Team First: 2009 Broncos Similar To 2003 Patriots

Kris BurkeCorrespondent ISeptember 1, 2009

DENVER - AUGUST 30:  Head coach Josh McDaniels of the Denver Broncos directs his team against the Chicago Bears during preseason NFL action at INVESCO Field at Mile High on August 30, 2009 in Denver, Colorado. The Bears defeated the Broncos 27-17.  (Photo by Doug Pensinger/Getty Images)

If the late John Denver were still alive to write a song about the 2009 Denver Broncos season thus far, it would have to be called “Rocky Mountain Low.”

After one of the wackiest offseason's any franchise in NFL history has had to deal with, it would appear to all observers the Broncos are reeling. In the past year, the team fired the head coach that led the team to its two Super Bowl titles, traded their Pro Bowl quarterback, and suspended their No. 1 receiver after his request for a trade was not met.

To even the most casual of football fans, this seems like a train wreck waiting to happen. Rookie Head Coach Josh McDaniels has had to deal with more in his first year than other coaches face in their careers. Broncos fans all over the country are preparing for a four-win season and what they consider to be an “inevitable” top-five pick in the 2010 draft.

Pardon the pun, but hold your horses Broncos fans.

Yes, the Broncos haven’t shown much in their 0-3 start to the preseason. Yes, Jay Cutler got the last laugh this past Sunday. Yes, Kyle Orton’s hurt and so is backup Chris Simms. Yet, I do not worry, and that is because of the new head coach that has become the scorn of many in Denver.

Let’s look back at the 2003 version of the New England Patriots, the team which McDaniels worked for from 2001-2008. While Tom Brady was able to start all 16 games, other parts of the team were decimated by injuries. 

How remarkable was it to see Troy Brown, a wide receiver, playing on both sides of the ball when he had to play in the secondary after injuries wiped out their defensive backfield. All in all, the Patriots started 42 different players during that season. McDaniels was part of that team.

The injury situation isn’t the only similarity between the two teams. Days before the regular season began that year, the Patriots cut Pro Bowl safety Lawyer Mulloy, prompting many fans to second guess head coach Bill Belichick (yes, that Bill Belichick).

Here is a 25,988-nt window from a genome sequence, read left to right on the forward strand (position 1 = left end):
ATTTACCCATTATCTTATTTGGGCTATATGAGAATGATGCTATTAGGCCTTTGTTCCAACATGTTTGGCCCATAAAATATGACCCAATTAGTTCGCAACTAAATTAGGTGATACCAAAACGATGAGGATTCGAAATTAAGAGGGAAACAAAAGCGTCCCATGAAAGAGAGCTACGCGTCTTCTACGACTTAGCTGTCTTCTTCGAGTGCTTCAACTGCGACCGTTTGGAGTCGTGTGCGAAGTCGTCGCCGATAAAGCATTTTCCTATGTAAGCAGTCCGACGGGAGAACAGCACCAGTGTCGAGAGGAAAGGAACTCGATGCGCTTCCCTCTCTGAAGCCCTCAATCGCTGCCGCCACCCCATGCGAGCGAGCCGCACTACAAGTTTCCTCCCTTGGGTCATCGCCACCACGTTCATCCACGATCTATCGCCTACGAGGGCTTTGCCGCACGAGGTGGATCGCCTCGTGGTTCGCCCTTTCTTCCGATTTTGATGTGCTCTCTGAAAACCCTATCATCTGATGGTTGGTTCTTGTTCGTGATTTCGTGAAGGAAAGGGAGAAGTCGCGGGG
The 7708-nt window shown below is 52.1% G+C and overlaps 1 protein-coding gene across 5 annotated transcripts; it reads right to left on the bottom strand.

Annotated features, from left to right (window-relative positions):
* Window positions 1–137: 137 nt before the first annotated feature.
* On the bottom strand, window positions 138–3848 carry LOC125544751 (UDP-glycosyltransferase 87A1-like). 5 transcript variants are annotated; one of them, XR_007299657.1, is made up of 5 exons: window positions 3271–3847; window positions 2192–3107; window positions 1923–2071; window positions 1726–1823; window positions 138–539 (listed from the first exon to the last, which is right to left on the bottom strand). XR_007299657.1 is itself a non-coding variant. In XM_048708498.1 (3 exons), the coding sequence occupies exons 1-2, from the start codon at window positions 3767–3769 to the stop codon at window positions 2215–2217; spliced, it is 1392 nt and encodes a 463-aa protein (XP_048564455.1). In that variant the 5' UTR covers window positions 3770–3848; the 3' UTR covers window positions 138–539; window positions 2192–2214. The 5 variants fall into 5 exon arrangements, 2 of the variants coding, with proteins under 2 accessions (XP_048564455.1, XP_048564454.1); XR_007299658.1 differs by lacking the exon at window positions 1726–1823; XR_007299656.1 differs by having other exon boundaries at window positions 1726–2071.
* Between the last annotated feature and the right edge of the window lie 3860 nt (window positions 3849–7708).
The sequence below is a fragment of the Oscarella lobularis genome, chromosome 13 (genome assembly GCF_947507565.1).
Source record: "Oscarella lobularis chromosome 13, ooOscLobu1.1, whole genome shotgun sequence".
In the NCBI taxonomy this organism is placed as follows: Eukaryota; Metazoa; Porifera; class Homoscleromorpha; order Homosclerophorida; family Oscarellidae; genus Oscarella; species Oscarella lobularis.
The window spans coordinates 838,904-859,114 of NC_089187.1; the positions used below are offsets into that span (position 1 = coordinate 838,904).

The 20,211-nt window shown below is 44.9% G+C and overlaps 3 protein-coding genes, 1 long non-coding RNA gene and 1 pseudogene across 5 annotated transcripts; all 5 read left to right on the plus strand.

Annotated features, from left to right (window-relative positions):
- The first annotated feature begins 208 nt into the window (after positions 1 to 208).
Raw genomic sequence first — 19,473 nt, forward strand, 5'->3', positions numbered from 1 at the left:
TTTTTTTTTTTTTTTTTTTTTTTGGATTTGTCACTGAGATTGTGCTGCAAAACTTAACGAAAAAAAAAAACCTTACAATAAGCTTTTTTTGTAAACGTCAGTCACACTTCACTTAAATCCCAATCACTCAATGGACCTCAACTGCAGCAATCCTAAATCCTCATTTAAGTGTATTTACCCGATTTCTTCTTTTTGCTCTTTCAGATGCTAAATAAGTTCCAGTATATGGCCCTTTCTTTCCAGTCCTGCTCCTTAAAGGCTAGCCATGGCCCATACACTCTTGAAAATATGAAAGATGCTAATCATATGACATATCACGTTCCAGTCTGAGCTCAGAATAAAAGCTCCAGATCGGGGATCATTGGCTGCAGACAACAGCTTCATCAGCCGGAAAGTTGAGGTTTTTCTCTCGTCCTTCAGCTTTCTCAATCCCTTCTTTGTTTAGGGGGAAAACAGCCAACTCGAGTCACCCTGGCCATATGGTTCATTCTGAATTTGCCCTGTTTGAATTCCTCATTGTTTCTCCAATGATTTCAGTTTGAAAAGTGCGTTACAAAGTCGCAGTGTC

Mulloy went on to sign with division rival Buffalo, whom the Patriots faced in their season opener, and were promptly shutout by the Bills in a 31-0 shutout. Sound familiar? (For posterity, the Patriots reversed the score and shut the Bills out 31-0 in the regular season finale).

Now, I am not saying the 2009 Broncos are going to light the NFL on fire and win the Super Bowl like the 2003 Patriots. Far from it. What I am suggesting though is to give McDaniels a chance. You don’t work in one place for eight seasons and not have a significant part of that employer’s culture rub off on you. The New England system worked there, and it just might work in Denver.

I also realize the two teams were not on the same level talent-wise either, but consider this: At the start of the 2003 season, Brady was not yet the Tom Brady. He led the miracle run to the Super Bowl in 2001, but followed that up with a 9-7 no playoffs season in 2002. While I am not necessarily predicting Brady-like greatness for Orton, give him some time. He did have a better record than Cutler did after 32 starts.

Even though his title was “defensive assistant” for the Patriots in 2003, a year before he became the quarterbacks coach who turned Tom Brady into THE Tom Brady, McDaniels saw what the "team first" concept he is now bringing to Denver can do.

As part of the 2003 staff, McDaniels witnessed arguably one of Bill Belichick’s best coaching performances of his career. He was only 27 at the time, but an impression had to have been made on the young man. 

So Broncos fans, give McDaniels some time to work his magic. Let him weed out the egos and put team players in place. With some luck, maybe this season will end on a “Rocky Mountain High.”